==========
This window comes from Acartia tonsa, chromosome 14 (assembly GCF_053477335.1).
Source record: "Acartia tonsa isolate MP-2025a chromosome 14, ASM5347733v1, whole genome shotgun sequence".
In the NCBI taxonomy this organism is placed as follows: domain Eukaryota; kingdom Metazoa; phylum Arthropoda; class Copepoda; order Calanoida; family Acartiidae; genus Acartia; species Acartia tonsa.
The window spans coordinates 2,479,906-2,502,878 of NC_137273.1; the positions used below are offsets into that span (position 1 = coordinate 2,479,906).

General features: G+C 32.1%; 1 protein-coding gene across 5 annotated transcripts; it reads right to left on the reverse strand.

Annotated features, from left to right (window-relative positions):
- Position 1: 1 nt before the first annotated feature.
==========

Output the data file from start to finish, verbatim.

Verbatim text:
This window comes from Acartia tonsa, chromosome 14 (assembly GCF_053477335.1).
Source record: "Acartia tonsa isolate MP-2025a chromosome 14, ASM5347733v1, whole genome shotgun sequence".
In the NCBI taxonomy this organism is placed as follows: domain Eukaryota; kingdom Metazoa; phylum Arthropoda; class Copepoda; order Calanoida; family Acartiidae; genus Acartia; species Acartia tonsa.
The window spans coordinates 2,479,906-2,502,878 of NC_137273.1; the positions used below are offsets into that span (position 1 = coordinate 2,479,906).

General features: G+C 32.1%; 1 protein-coding gene across 5 annotated transcripts; it reads right to left on the reverse strand.

Annotated features, from left to right (window-relative positions):
- Position 1: 1 nt before the first annotated feature.